Pirates still rule the waves

Have I mentioned before that I own one-and-a-half radio stations?  Well, I do.  They are internet radio stations playing variations of dance music (what other kind of music is there?).

I suppose they must be very popular because both appear to have well-wishers who have stuck massive FM transmitters up on, I’d assume, tower-blocks, in order to rebroadcast them on FM across London.

We have no control over this strange thing that these well-wishers have done, and we don’t condone it as it is illegal.  We even have strict notices on our websites saying that we are for the internet delivery only and no re-broadcasting is allowed.

Nevertheless our programming appears to be covering London, and I would assume, drawing conventional radio listeners to us.

When a person listens on FM it is impossible to measure them.  In contrast, we can monitor our internet streams and get an exact profile of who, where, when.

I’m composing this article at 1 in the afternoon on a Friday, and looking at the figures for just one of the stations, I can see that across the streams we currently have just over 800 concurrent listeners.  That’s quite low for some reason. We usually peak at about 2,000 concurrent listeners during popular shows.

Our programming can be heard by anybody going to our website, via an iPhone app, and via various other phone apps dedicated to streaming ‘internet radio’.

We allow interactivity via Facebook and Twitter, having, in the six months of our existence, accumulated over 5,000 ‘Friends’ (yet only 900 ‘likes’) and 7,000 ‘followers’.

During the shows, listeners are encouraged to make ‘missed calls’ or send texts to either of two phones in the studio, as well to send ‘tweets’.  The average hour of a ‘good’ show receives about 600 of these from about 200 different people.

It’s all a steady response that is small but consistent enough to satisfy our advertisers and providers of contra deals.

What we have are creatively-free personality-led semi-specialist DJs picking and playing the music and saying what they want to say.  We strictly enforce a rule that all songs played must be ‘radio’ edits with all extreme bad language masked, and likewise the DJ must moderate the content of his patter accordingly, plus not encourage or talk about any illegal activity, such as drugs and ‘gang-speak’.  And, obviously, they mustn’t actually acknowledge that the station is available on FM, since this is being done illegally and without our consent.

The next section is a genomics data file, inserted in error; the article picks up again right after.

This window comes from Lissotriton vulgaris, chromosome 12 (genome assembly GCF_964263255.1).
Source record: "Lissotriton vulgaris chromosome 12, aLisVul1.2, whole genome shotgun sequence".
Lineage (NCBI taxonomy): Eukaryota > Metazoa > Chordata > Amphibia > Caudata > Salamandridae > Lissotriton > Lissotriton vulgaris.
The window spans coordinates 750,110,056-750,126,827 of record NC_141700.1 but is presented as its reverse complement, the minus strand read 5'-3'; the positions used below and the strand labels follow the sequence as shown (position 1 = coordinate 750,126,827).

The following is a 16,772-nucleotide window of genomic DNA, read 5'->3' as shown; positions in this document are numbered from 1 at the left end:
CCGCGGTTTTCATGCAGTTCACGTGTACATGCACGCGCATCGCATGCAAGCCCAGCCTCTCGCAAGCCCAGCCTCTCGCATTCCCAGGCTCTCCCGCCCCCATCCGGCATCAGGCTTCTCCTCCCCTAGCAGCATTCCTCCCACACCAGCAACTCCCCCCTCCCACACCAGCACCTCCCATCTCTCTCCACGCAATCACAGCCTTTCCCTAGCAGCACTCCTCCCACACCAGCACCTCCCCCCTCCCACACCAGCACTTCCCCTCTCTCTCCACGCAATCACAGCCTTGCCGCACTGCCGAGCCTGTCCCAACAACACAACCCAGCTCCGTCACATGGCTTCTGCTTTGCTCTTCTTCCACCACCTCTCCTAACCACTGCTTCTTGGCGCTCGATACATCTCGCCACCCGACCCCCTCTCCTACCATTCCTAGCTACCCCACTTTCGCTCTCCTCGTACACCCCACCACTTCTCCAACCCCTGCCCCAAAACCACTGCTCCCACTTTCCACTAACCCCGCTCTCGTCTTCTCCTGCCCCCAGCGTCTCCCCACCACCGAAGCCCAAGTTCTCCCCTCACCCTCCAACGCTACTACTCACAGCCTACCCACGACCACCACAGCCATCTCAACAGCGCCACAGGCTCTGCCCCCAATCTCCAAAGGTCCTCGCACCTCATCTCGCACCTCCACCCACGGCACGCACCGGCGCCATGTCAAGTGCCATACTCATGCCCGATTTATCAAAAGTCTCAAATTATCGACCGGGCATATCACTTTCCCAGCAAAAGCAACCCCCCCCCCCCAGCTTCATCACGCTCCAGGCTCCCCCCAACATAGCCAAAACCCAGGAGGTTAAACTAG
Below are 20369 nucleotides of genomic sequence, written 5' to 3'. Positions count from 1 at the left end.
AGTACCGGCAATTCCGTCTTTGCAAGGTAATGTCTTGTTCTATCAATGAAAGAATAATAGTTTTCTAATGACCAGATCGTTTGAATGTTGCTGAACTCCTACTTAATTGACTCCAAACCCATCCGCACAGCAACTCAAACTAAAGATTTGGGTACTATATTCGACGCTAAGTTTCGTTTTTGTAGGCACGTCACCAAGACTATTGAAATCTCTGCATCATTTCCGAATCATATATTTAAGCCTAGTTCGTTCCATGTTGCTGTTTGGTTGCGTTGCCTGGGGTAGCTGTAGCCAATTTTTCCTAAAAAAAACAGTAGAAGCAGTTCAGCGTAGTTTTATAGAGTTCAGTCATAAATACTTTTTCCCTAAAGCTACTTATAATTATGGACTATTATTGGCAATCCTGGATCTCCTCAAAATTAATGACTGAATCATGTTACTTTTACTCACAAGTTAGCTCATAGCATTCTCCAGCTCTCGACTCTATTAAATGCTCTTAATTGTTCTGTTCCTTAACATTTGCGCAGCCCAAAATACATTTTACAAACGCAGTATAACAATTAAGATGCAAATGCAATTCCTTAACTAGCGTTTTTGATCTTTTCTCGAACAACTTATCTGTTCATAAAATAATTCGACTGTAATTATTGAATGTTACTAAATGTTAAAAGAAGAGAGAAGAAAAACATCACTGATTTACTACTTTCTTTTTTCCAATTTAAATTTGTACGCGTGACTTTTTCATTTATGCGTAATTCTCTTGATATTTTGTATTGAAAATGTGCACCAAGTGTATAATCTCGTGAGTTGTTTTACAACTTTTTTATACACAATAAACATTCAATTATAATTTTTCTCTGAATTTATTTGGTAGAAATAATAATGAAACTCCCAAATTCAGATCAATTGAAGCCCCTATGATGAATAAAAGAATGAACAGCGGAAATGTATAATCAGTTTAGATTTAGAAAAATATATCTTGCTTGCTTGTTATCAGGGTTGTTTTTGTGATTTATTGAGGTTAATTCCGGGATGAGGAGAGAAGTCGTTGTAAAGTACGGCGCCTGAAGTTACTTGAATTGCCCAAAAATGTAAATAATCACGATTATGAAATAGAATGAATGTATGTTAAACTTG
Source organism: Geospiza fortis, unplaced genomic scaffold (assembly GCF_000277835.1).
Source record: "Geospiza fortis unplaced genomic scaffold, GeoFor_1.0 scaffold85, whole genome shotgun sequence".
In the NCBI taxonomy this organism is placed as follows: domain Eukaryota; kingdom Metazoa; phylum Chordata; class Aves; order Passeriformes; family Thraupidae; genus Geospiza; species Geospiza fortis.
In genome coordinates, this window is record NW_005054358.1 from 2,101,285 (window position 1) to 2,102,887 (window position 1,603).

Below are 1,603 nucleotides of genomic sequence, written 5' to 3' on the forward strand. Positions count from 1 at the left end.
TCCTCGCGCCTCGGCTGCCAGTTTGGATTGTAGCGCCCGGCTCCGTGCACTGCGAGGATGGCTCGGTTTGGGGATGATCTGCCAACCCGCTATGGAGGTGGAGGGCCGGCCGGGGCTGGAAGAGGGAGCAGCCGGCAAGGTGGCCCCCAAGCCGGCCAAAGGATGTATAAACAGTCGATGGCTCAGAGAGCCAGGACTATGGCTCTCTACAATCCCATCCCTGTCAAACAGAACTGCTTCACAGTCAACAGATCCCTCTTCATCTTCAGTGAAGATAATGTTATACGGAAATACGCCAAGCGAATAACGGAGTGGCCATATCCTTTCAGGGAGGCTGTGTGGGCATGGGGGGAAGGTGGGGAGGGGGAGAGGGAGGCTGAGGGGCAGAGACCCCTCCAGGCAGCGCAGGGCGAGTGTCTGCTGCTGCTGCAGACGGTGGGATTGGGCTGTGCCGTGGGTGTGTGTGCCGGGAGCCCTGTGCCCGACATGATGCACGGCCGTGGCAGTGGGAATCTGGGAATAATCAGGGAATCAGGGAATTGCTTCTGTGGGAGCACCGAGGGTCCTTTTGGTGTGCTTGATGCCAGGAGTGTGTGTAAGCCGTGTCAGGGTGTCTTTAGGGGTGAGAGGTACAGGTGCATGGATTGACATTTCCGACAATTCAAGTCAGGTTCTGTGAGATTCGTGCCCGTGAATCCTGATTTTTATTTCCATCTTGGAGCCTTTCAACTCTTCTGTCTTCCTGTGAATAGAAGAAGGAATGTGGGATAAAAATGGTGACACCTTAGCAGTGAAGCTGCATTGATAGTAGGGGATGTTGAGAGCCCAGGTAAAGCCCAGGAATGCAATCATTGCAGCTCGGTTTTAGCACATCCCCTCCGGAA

Outside of those little rules, the DJ is free to do what he or she wants.  This means that some DJs remain quite (to my mind) boring and traditional, whilst others are able to freely grow their on-air personality, which in turn seems to grow the listener response.

All about our philosophy seems to be in complete contrast with other commercial radio stations around the country, including those with legal FM signals, who are going through a culling-the-DJ phase and noticing their listener response and interactivity dropping the more and more they become just a jukebox.

Now then.  I cite all this as evidence that what those radio stations are doing is wrong, whilst what we are doing is right!

Our income happily pays for our studio equipment repairs, electricity and rent for a small lock-up from which to operate, with a small profit on top (not enough to actually live on or to pay for a massive cocaine habit).

In addition to believing that what we are doing is right, I believe it is evidence that small radio stations can happily flourish as long as they have the right format that truly connects with the audience.  I can’t pretend that the well-wisher broadcasting us on FM doesn’t influence the success of the station, and if, in that respect, I was to compare the audience for the FM pirates of the 80s and 90s with us today, then I’d reckon that they are about the same as they were ‘back in the day’, just a different generation wanting a different music, as is always the case.

I wouldn’t ever sanction the use of an illegal FM transmitter of course, but there does seem to be a demand for stations that are raw, grass-roots and a million miles away from what the ‘establishment’ is providing, the ‘pirates’. It’s the same demand that started being catered for in the 60s when the pirate radio ships arrived, and then came to land and has been catered for via tower-blocks ever since.

It’s amazing to think that after all these decades, the commercial radio sector is still not providing anything close to what is being provided by the ‘pirates’ to help satisfy the actual listeners.  As the need for ‘through-air’ broadcasting bands (such as FM) declines, as everything becomes ‘equalised’ on the ‘internet’ as a delivery platform, then stations like ours will be on a equal footing with the huge unwieldy radio broadcasting organisations.

Will they have any listeners then?

Will the responsibility for providing ‘radio’ transfer to the hands of the budget operators?

Let’s hope so.